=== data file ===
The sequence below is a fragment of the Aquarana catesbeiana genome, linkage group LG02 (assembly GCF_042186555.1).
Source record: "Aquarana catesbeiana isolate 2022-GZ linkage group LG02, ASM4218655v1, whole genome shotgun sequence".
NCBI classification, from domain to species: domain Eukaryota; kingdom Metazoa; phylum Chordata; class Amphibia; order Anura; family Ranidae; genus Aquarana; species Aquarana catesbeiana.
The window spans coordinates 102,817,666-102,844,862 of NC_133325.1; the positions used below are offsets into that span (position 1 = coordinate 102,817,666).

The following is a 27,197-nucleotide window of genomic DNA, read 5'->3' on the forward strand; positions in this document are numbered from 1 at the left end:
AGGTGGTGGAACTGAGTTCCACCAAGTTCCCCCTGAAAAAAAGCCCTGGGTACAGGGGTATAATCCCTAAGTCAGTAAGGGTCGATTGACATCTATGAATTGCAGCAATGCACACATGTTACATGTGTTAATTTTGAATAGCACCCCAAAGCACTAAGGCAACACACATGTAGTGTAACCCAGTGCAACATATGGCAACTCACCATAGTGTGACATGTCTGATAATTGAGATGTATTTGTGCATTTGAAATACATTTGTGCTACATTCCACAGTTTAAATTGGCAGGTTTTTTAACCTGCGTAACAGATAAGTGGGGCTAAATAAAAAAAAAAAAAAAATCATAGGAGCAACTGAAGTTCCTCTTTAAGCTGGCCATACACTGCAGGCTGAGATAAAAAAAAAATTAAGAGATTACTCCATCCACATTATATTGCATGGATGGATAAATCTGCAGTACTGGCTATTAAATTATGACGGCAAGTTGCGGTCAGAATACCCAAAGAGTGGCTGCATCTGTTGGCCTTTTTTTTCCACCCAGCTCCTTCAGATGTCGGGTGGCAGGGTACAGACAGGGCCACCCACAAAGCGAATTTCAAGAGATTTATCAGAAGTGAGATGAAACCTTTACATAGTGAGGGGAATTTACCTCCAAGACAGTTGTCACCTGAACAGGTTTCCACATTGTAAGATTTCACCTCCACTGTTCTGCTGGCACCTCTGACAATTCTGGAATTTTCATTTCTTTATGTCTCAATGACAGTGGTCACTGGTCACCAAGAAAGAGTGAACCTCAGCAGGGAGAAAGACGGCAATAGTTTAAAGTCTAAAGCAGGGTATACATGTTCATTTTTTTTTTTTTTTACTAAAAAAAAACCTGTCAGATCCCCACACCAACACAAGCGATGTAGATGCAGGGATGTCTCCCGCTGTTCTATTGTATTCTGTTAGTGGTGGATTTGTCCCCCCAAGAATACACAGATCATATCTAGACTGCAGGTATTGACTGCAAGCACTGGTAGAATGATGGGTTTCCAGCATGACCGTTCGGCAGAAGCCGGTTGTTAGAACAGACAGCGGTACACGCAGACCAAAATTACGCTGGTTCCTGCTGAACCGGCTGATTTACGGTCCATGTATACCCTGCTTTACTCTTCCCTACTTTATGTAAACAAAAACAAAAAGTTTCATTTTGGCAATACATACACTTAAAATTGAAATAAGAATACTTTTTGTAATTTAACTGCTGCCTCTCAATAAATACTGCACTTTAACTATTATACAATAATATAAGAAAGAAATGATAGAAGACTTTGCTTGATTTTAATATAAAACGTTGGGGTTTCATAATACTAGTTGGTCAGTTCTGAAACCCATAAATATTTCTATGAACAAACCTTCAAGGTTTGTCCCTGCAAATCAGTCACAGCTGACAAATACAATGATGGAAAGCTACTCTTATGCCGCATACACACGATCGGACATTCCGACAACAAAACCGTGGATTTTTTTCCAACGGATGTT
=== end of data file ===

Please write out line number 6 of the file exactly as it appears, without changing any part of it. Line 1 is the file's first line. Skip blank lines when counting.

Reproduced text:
AGGTGGTGGAACTGAGTTCCACCAAGTTCCCCCTGAAAAAAAGCCCTGGGTACAGGGGTATAATCCCTAAGTCAGTAAGGGTCGATTGACATCTATGAATTGCAGCAATGCACACATGTTACATGTGTTAATTTTGAATAGCACCCCAAAGCACTAAGGCAACACACATGTAGTGTAACCCAGTGCAACATATGGCAACTCACCATAGTGTGACATGTCTGATAATTGAGATGTATTTGTGCATTTGAAATACATTTGTGCTACATTCCACAGTTTAAATTGGCAGGTTTTTTAACCTGCGTAACAGATAAGTGGGGCTAAATAAAAAAAAAAAAAAAATCATAGGAGCAACTGAAGTTCCTCTTTAAGCTGGCCATACACTGCAGGCTGAGATAAAAAAAAAATTAAGAGATTACTCCATCCACATTATATTGCATGGATGGATAAATCTGCAGTACTGGCTATTAAATTATGACGGCAAGTTGCGGTCAGAATACCCAAAGAGTGGCTGCATCTGTTGGCCTTTTTTTTCCACCCAGCTCCTTCAGATGTCGGGTGGCAGGGTACAGACAGGGCCACCCACAAAGCGAATTTCAAGAGATTTATCAGAAGTGAGATGAAACCTTTACATAGTGAGGGGAATTTACCTCCAAGACAGTTGTCACCTGAACAGGTTTCCACATTGTAAGATTTCACCTCCACTGTTCTGCTGGCACCTCTGACAATTCTGGAATTTTCATTTCTTTATGTCTCAATGACAGTGGTCACTGGTCACCAAGAAAGAGTGAACCTCAGCAGGGAGAAAGACGGCAATAGTTTAAAGTCTAAAGCAGGGTATACATGTTCATTTTTTTTTTTTTTTACTAAAAAAAAACCTGTCAGATCCCCACACCAACACAAGCGATGTAGATGCAGGGATGTCTCCCGCTGTTCTATTGTATTCTGTTAGTGGTGGATTTGTCCCCCCAAGAATACACAGATCATATCTAGACTGCAGGTATTGACTGCAAGCACTGGTAGAATGATGGGTTTCCAGCATGACCGTTCGGCAGAAGCCGGTTGTTAGAACAGACAGCGGTACACGCAGACCAAAATTACGCTGGTTCCTGCTGAACCGGCTGATTTACGGTCCATGTATACCCTGCTTTACTCTTCCCTACTTTATGTAAACAAAAACAAAAAGTTTCATTTTGGCAATACATACACTTAAAATTGAAATAAGAATACTTTTTGTAATTTAACTGCTGCCTCTCAATAAATACTGCACTTTAACTATTATACAATAATATAAGAAAGAAATGATAGAAGACTTTGCTTGATTTTAATATAAAACGTTGGGGTTTCATAATACTAGTTGGTCAGTTCTGAAACCCATAAATATTTCTATGAACAAACCTTCAAGGTTTGTCCCTGCAAATCAGTCACAGCTGACAAATACAATGATGGAAAGCTACTCTTATGCCGCATACACACGATCGGACATTCCGACAACAAAACCGTGGATTTTTTTCCAACGGATGTT